Strolling through the school parking lot in September, I stopped as I noticed four new parking spots painted green. I saw newly installed metal electric car chargers. I thought, “Are these cars really that popular?”
As climate change roars on, more people are talking about electric cars. Electric vehicles could be the future, or it could just be another business with a bright future but not as much traction.
California proposed to have fully electric or hybrid vehicles by 2035. Advocates believe it would reduce the world’s carbon footprint due to lower emissions. Everyone, including myself, wants a healthier earth, but 2035 is only twelve years away.
We’re not ready yet.
Electric cars have grown more popular during inflation this past year. No one wants to see each dollar digit rise with each pump of gas. Even with all this success, electric cars still are not the full solution to climate change and carbon emissions.
A car buyer must be cautious about electric cars due to many unhighlighted environmental impacts.
One major downside is the long term, when lithium batteries degrade. We can not reuse old batteries. Once a battery gets about a few years of usage, it takes over 100 years to decompose.
This is one reason to wait until technology improves to buy an electric car: battery technology is constantly advancing.
Manufacturing these batteries raises problems as well. Some batteries contain large amounts of cobalt, which requires hazardous mining practices. This also occurs with mining lithium, a component of every electric car. These batteries are toxic to the environment, and more batteries create more harm.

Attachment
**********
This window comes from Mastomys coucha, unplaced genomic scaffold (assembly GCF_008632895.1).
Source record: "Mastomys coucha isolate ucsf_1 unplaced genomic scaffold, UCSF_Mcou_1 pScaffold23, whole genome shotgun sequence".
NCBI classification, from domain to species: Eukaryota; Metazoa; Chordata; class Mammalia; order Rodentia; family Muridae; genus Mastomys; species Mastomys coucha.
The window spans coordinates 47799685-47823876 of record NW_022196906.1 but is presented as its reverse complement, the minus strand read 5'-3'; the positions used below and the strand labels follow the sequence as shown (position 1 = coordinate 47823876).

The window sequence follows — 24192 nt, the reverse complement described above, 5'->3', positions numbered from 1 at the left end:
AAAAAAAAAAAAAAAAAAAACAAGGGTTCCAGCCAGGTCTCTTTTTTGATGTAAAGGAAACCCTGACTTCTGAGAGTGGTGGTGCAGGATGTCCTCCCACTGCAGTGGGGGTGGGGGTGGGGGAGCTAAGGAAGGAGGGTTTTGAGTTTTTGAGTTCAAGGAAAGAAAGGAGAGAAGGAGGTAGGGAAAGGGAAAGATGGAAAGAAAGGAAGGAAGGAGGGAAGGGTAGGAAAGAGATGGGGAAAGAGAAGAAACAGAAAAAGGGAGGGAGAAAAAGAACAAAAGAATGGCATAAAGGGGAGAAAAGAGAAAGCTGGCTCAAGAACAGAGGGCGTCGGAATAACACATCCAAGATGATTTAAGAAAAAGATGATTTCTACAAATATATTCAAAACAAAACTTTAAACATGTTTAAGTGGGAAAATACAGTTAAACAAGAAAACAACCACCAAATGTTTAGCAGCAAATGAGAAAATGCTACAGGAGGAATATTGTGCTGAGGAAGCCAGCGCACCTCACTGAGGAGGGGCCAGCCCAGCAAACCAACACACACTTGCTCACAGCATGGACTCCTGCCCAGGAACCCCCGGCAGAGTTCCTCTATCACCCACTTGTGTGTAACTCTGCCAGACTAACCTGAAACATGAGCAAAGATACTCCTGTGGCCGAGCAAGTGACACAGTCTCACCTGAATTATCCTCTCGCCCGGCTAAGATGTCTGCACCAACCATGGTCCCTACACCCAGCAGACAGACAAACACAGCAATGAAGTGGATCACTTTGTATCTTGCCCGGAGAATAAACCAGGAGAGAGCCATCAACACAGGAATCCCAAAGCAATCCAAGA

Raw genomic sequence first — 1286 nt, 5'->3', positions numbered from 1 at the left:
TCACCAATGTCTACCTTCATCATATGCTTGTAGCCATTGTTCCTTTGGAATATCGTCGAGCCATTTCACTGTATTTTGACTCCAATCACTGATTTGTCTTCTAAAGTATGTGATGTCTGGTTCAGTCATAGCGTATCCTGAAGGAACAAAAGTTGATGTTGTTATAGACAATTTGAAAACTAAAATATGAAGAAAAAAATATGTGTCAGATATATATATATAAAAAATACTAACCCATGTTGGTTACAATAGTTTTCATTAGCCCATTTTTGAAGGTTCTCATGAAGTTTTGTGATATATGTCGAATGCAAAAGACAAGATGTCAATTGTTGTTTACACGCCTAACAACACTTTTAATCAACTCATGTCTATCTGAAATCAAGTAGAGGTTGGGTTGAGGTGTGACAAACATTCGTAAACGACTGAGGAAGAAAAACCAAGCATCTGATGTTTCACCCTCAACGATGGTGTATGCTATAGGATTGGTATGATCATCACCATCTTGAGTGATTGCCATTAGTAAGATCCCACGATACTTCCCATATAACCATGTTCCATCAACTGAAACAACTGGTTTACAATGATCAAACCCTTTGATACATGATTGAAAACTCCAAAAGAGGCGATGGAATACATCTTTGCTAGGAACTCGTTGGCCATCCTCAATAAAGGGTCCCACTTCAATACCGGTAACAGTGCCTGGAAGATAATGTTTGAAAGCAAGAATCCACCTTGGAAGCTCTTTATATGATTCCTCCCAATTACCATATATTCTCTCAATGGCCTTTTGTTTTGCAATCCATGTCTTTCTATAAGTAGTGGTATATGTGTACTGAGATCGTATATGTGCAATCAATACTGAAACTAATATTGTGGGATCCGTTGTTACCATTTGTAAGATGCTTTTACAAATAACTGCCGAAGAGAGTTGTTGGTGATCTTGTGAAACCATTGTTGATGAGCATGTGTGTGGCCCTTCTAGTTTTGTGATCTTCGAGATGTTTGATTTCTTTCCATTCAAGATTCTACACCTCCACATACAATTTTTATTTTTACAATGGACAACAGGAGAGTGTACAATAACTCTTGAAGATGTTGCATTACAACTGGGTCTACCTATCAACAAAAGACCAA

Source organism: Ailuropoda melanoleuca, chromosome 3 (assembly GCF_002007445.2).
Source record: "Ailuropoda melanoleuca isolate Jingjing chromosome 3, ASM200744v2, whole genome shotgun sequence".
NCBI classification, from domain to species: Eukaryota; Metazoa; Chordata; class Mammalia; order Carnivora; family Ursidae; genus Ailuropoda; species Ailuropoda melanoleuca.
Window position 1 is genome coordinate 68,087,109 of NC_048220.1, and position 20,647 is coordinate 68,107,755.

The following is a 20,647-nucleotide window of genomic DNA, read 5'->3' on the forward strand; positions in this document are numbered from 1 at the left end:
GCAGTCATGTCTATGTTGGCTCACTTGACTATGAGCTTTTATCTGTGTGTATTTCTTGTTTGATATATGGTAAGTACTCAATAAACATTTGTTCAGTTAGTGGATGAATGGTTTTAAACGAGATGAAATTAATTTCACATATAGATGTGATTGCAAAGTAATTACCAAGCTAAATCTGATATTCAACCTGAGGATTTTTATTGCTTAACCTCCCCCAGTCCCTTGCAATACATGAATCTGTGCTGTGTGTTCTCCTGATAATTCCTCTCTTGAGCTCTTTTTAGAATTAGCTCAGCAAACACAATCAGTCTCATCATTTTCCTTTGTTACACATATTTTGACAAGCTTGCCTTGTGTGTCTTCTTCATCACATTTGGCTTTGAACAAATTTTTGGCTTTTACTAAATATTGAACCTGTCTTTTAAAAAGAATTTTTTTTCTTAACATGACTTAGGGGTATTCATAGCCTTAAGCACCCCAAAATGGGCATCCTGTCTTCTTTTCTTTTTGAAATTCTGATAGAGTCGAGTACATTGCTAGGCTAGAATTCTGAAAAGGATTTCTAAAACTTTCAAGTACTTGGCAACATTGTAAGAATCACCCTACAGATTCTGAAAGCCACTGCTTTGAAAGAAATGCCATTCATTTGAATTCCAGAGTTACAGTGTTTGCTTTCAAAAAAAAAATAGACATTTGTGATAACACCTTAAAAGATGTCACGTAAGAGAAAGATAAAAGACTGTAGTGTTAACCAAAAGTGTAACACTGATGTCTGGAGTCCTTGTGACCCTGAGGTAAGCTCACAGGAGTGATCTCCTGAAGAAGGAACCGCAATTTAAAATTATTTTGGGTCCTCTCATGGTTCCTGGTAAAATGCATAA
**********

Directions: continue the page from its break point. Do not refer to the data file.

An increase in electric vehicles would make the U.S. more reliant on other foreign powers. Many parts of lithium batteries require raw materials and manufacturing in other countries. Most of the countries with these materials are not allies of the United States, such as China and Russia.
A major issue many people have with electric batteries is “radius fear”–the idea of not driving long distances due to worrying about not having a charger nearby. Many countries and even the U.S. might struggle to sustain the mass infrastructure for increased electricity use.
High-voltage chargers are necessary for cars to charge effectively. This can be quite expensive and not available in rural areas.
Electric cars have many potential advantages and future possibilities but need more time to solve many recurring issues that are not always recognized by the common driver.
Personally, I would wait to purchase an electric car.